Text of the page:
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Youth Tobacco Access Project

The Effects of Enforcement and Possession Laws on Youth Prevalence 
  
Principal Investigator: Leonard Jason, Ph.D. 

A grant that was funded by The National Cancer Institute

Abstract

Three thousand youngsters begin smoking every day, and smoking rates among adolescents are increasing. Restricting access to cigarettes and fining minors for possession of tobacco products might be effective strategies to reduce the rising rates of teenage smoking. It is unfortunate that the issue of whether or not minors are fined for possession of tobacco products has not been systematically studied, and there is much interest among public health officials in this issue. It is important to evaluate whether the combination of more consistent vendor enforcement and fining minors for possession of tobacco products or just consistent vendor enforcement is the optimal intervention for bringing about changes in smoking prevalence rates among adolescents. The study  involved 24 towns in Illinois, all of which have regular enforcements and low levels of illegal merchant cigarette sales to minors. Towns were randomly assigned to one of two conditions: no fines to minors for tobacco possession  or fines to minors for tobacco possession. There were 12 towns in each experimental condition. For three years, we  assessed rates of smoking among youngsters in grades 7-12.  This study helped determine which types of policies are most likely to reduce rates of smoking among students.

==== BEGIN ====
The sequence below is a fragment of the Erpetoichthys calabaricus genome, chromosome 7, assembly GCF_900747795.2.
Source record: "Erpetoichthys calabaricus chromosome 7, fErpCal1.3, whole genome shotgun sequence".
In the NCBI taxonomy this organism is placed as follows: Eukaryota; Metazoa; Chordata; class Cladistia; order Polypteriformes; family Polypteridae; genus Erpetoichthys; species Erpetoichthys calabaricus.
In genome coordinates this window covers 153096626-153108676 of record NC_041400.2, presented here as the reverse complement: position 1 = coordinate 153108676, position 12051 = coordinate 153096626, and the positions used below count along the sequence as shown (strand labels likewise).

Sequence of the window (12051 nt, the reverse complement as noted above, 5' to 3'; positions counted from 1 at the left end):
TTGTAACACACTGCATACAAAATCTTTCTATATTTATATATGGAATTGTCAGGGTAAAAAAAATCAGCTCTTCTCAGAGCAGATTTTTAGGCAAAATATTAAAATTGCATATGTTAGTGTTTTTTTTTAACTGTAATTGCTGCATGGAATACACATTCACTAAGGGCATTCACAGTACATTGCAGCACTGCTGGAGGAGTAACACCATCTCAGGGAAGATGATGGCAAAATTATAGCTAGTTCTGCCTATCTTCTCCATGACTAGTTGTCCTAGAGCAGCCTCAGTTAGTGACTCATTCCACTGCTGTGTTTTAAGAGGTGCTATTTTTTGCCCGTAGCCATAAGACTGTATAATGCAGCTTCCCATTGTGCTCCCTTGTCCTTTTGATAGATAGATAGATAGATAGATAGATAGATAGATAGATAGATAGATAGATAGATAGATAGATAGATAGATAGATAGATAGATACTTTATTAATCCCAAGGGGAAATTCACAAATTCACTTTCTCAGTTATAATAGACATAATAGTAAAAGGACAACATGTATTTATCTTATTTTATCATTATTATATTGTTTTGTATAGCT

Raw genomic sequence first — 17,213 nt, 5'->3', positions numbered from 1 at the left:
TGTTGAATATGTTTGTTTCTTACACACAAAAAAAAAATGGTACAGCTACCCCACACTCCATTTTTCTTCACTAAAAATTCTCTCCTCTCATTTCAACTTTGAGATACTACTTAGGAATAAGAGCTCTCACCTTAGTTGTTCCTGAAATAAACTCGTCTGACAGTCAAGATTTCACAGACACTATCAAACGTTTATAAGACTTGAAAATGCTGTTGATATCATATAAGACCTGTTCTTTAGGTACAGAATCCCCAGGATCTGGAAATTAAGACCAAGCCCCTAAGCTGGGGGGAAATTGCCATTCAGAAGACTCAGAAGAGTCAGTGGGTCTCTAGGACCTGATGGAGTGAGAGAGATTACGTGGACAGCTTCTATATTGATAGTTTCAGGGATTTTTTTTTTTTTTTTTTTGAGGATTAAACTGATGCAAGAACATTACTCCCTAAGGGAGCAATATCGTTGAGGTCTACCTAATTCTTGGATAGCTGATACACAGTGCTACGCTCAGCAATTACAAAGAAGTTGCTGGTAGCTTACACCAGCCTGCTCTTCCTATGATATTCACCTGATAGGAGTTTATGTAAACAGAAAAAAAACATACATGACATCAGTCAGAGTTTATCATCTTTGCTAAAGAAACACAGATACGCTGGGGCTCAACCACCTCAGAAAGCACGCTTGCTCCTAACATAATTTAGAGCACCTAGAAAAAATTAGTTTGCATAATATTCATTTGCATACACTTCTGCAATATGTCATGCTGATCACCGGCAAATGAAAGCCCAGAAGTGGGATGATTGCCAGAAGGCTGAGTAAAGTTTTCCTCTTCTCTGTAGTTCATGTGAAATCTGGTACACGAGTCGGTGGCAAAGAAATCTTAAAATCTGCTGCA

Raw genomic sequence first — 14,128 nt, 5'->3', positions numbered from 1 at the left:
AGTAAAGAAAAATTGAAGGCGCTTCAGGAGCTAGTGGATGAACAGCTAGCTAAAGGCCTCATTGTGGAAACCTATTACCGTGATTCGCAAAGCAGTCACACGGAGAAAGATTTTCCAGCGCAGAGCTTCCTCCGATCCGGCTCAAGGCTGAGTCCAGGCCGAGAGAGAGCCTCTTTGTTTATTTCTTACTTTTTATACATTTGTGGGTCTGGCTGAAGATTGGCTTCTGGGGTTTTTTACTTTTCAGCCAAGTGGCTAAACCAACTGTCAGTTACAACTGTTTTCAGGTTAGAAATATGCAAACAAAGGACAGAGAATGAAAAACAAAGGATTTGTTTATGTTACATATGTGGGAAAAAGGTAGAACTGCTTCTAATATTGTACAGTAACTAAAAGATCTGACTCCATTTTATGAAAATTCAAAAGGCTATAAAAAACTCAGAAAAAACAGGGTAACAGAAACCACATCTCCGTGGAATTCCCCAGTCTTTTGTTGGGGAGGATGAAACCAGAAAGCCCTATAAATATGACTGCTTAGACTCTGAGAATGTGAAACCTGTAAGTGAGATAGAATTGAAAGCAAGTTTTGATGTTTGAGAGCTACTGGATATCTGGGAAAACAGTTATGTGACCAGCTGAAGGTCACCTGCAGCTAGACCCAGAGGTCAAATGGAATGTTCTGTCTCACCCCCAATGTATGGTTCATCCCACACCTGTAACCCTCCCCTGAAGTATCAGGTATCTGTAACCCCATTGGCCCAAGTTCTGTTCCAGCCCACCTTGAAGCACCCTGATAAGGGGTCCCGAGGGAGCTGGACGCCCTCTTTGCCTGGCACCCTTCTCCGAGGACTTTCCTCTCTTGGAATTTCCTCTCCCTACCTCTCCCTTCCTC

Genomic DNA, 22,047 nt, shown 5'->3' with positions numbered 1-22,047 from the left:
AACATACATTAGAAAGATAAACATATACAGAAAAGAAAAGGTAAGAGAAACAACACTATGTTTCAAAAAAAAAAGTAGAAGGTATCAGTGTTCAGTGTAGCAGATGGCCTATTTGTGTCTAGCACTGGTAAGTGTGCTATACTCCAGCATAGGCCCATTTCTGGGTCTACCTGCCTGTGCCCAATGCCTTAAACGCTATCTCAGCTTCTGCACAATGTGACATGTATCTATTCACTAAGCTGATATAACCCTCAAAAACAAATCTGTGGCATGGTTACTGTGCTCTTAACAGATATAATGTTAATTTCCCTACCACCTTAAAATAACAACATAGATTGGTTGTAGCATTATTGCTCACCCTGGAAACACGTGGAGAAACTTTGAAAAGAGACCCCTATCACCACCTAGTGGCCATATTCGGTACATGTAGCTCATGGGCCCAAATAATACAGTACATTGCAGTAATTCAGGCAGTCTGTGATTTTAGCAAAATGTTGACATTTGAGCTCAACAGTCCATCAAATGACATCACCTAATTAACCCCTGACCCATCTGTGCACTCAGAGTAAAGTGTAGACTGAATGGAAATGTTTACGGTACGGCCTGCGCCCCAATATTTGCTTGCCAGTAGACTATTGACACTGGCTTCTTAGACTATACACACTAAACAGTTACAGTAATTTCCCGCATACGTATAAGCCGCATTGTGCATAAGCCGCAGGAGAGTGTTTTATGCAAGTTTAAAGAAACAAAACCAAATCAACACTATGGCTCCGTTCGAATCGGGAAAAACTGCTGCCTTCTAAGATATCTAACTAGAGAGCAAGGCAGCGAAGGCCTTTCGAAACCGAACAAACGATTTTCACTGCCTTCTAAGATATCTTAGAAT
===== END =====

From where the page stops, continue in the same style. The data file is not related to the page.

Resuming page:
Click the PDF link to see past research documenting our efforts to reduce youth access to tobacco:​ PDF​

This link provides newspaper articles written about the DePaul team's work on tobacco prevention and efforts to reduce youth access to tobacco: PDF